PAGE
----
Image courtesy of @GarrettBauman
Some people might call it complete madness, but Toronto Blue Jays fans are all too familiar with the architect behind “CitoCity”.
As a manager with just 16 games left in his tenure, Cito Gaston’s decisions continue to boggle the minds of fans and analysts alike. His old school baseball mentality and loyalty to his veteran players is not only his biggest strength, but his biggest weakness as well.
With a team like the Toronto Blue Jays which is very heavy on young talent, the manager has struggled to push the development of his younger players and instead has leaned predominantly on the veterans.
CitoCity has claimed many casualties along the way, but these are perhaps the biggest victims:
Within the organization, there’s nothing more frustrating right now than stalling the development of this franchise’s catcher of the future. And that’s exactly what Cito Gaston is doing with J.P. Arencibia.
J.P. Arencibia has not started a game behind the plate since August 18th, and has a grand total of four at bats in the month of September.
Just in case you wanted an explanation for the lack of playing time, Cito Gaston announces on Wednesday that John Buck will get the majority of the playing time behind the plate because he wants his number one catcher to reach 20 home runs. Seriously, you can’t make this stuff up.
I understand that the manager really wants to be loyal to John Buck and let him play out the season, but why does it matter when neither Buck nor Cito will be here next season … yet J.P. Arencibia is wasting away on the bench.
So who is Cito Gaston really trying to help out here: John Buck or the Toronto Blue Jays?
Then just a few weeks prior, Gaston says he doesn’t plan on using Arencibia against playoff contenders because he wants to field his best team to play against the likes of the Bostons and New Yorks.
What the hell does that matter? You can’t protect JPA from the Yankees, Red Sox and Rays forever … eventually, he’s going to have to hit against them.
Moving onto our next victim of CitoCity, it’s none other than Travis Snider. Recently, Snider has escaped the clutches of CitoCity for one reason or another. Methinks it had to do with Alex Anthopoulos having a stern talk to the manager about playing the team’s prized outfielder every day.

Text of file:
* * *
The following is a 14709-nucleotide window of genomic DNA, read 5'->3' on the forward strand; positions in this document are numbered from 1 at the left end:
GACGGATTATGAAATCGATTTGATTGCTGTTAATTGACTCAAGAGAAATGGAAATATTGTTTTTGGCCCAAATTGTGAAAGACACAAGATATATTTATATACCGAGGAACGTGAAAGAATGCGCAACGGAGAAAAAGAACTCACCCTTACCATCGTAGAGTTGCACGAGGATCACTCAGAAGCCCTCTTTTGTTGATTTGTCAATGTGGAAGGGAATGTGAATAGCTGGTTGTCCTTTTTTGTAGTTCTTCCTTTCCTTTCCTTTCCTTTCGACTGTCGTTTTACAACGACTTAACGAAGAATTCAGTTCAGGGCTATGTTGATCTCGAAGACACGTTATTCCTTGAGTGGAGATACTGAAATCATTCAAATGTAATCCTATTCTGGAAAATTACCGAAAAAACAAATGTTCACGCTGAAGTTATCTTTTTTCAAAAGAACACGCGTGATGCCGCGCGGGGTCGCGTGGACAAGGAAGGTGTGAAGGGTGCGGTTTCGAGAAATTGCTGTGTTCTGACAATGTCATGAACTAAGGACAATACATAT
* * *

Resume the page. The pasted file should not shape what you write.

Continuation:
If it were entirely up to Cito Gaston, he’d still be platooning Fred Lewis and Travis Snider in left field. It’s funny because earlier in the season we were begging the manager to move Snider up in the lineup, and now we’re begging him to just pencil Snider in the lineup in the first place.
Much like the situation with J.P. Arencibia, by refusing to make Travis Snider an everyday player, Cito Gaston is inherently delaying Snider’s development in the big leagues while he continues to accrue service time.
I suspect this one has a little bit to do with the front office politics as well, but both Jeremy Accardo and Cito Gaston have not made their feelings for each other a secret. Accardo feels he was lied to, and for some reason or another the manager just does not like him.
You have to feel for a guy who was signed to a $1 million dollar contract at the beginning of the season and thought all this drama was behind him, only to encounter it all over again like some horrible sequel reminiscent of “The Hills Have Eyes 2”.
Since Cito was so enamored with other members of the bullpen these past few seasons, Accardo rarely saw any playing time. When you come to the ballpark and are almost certain you’re not going to pitch that day, I can’t imagine it makes for a great work environment.
There’s no question in my mind that Randy Ruiz was poised for a breakout season in 2010. Unfortunately, he had to fight tooth and nail just to make it onto the Opening Day roster … but that was not the highest mountain Ruiz would have to climb.
Cito Gaston’s reluctance to platoon Lyle Overbay or even give him or Adam Lind the day off meant Randy Ruiz’ at bats were few and far between. In the first month and a half of the season, Ruiz only started seven games and collected a grand total of 62 at bats.
Even as a bench player, how can you be expected to be effective at the plate when you’re lucky if you get to swing a bat even once a week?
If Cito Gaston wasn’t under the protected wing of Paul Beeston following last year’s clubhouse mutiny, there’s no way he comes back to manage for the 2010 season.
I suspect Alex Anthopoulos wanted to fast track the search for a new manager, but decided to pick his battles wisely and instead let this one go the way of the President since Cito was walking at the end of 2010 anyway.
The managing style of Cito Gaston may have worked very well during the veteran-laden lineups from the Blue Jays golden era, but this is an entirely different team that needs to be managed with a much more aggressive approach.
The Cito Gaston Farewell Tour officially comes to an end on Sunday October 3rd in Minnesota, and you can rest assured I will honour him with a slow clap; but not because it will be the end of an era, because it will be the dawn of a new one.